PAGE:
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River Birch (Betula nigra) is native to the eastern United States, restricted to stream banks and other moist places. It has a balanced and well-formed growth habit and interesting features through all seasons. The bark is exfoliating; gray-brown to ivory or copper colored. The tree can grow as tall as 40 to 70 feet and 15 to 30 inches in diameter.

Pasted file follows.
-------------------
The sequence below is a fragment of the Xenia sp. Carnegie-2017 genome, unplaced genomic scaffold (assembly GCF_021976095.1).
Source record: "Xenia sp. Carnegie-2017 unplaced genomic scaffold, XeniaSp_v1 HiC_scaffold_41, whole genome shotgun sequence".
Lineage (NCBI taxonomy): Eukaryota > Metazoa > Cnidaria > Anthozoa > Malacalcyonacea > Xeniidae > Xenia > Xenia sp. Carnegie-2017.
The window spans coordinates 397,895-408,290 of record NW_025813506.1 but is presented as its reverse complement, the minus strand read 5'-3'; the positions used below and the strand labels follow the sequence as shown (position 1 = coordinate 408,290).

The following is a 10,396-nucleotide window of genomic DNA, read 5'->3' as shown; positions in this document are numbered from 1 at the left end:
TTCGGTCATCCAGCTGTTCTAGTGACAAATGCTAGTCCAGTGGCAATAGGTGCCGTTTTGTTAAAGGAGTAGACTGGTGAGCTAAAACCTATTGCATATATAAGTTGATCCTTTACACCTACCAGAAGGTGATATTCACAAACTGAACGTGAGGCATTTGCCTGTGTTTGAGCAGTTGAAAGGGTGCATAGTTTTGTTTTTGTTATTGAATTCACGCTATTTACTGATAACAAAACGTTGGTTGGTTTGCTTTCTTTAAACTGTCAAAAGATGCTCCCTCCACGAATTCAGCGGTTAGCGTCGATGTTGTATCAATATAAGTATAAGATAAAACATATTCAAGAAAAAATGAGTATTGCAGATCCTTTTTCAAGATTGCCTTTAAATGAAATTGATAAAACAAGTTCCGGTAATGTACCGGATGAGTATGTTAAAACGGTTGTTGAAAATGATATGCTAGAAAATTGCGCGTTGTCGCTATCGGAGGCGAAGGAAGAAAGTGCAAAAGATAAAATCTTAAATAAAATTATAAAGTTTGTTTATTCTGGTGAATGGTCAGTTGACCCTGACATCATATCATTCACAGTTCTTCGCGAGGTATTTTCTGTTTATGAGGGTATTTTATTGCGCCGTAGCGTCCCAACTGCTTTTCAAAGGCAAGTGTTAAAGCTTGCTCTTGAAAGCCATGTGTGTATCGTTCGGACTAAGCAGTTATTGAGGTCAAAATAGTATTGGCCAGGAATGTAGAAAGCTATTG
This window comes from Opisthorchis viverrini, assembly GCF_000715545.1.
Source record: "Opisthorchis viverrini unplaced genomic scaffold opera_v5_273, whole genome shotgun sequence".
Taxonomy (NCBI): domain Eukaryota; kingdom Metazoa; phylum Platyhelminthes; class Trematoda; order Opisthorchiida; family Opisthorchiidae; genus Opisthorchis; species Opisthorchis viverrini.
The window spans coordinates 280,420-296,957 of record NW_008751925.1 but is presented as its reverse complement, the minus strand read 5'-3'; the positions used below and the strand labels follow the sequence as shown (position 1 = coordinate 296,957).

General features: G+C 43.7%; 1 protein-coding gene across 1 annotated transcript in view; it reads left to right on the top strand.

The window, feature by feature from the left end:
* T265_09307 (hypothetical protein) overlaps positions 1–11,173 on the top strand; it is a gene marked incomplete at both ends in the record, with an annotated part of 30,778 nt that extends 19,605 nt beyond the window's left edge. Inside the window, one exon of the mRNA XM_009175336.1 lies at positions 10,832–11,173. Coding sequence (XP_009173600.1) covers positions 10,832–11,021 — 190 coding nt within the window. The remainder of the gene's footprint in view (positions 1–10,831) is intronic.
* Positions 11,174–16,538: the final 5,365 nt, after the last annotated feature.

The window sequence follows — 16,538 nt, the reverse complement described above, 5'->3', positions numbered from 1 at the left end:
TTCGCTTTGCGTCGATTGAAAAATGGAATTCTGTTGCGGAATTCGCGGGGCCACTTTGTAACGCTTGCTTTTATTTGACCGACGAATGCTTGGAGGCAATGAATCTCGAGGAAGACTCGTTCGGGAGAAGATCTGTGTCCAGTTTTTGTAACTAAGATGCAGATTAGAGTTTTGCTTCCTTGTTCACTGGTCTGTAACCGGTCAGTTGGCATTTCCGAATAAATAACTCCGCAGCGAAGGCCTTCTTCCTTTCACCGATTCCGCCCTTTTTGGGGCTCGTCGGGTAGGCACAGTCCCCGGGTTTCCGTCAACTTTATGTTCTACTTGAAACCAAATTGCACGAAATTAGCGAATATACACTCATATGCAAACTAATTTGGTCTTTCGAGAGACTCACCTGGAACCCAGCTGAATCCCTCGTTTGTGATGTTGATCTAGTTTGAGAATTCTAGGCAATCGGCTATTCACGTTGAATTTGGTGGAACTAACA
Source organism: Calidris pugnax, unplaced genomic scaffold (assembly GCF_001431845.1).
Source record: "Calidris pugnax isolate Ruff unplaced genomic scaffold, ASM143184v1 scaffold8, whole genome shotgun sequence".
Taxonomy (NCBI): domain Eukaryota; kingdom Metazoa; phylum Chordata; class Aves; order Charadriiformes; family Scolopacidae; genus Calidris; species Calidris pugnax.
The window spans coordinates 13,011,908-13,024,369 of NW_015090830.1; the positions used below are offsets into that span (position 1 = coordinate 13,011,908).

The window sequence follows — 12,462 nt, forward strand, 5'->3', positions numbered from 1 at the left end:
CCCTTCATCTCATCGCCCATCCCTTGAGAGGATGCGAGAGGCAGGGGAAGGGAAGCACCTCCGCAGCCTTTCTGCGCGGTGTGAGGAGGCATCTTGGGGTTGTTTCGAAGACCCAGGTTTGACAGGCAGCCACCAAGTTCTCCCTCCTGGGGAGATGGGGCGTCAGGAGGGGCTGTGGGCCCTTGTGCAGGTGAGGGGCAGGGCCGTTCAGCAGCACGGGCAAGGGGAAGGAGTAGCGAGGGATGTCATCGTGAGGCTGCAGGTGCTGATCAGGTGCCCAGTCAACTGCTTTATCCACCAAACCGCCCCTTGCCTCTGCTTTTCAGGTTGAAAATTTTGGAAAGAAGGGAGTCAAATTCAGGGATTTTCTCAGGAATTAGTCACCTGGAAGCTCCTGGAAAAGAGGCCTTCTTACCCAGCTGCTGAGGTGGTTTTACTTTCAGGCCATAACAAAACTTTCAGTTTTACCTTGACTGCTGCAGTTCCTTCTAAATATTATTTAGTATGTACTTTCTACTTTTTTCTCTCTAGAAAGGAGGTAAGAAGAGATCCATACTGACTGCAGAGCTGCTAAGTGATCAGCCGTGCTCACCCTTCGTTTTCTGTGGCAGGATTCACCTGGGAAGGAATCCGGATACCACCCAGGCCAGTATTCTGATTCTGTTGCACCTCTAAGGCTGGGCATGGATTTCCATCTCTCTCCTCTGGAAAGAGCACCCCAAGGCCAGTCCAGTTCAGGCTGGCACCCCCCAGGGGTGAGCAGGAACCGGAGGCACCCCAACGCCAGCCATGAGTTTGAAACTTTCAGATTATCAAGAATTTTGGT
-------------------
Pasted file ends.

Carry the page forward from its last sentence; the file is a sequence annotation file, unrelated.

Note: The photo of the bark is from a bare-root seedling planted in 2017 in Wood County.
Uses: River birch is useful in native-oriented landscapes. Its young twigs, buds, and foliage are browsed by white-tailed deer; seeds are eaten by grouse, turkeys, small birds and rodents. Its spring ripening makes it particularly valuable.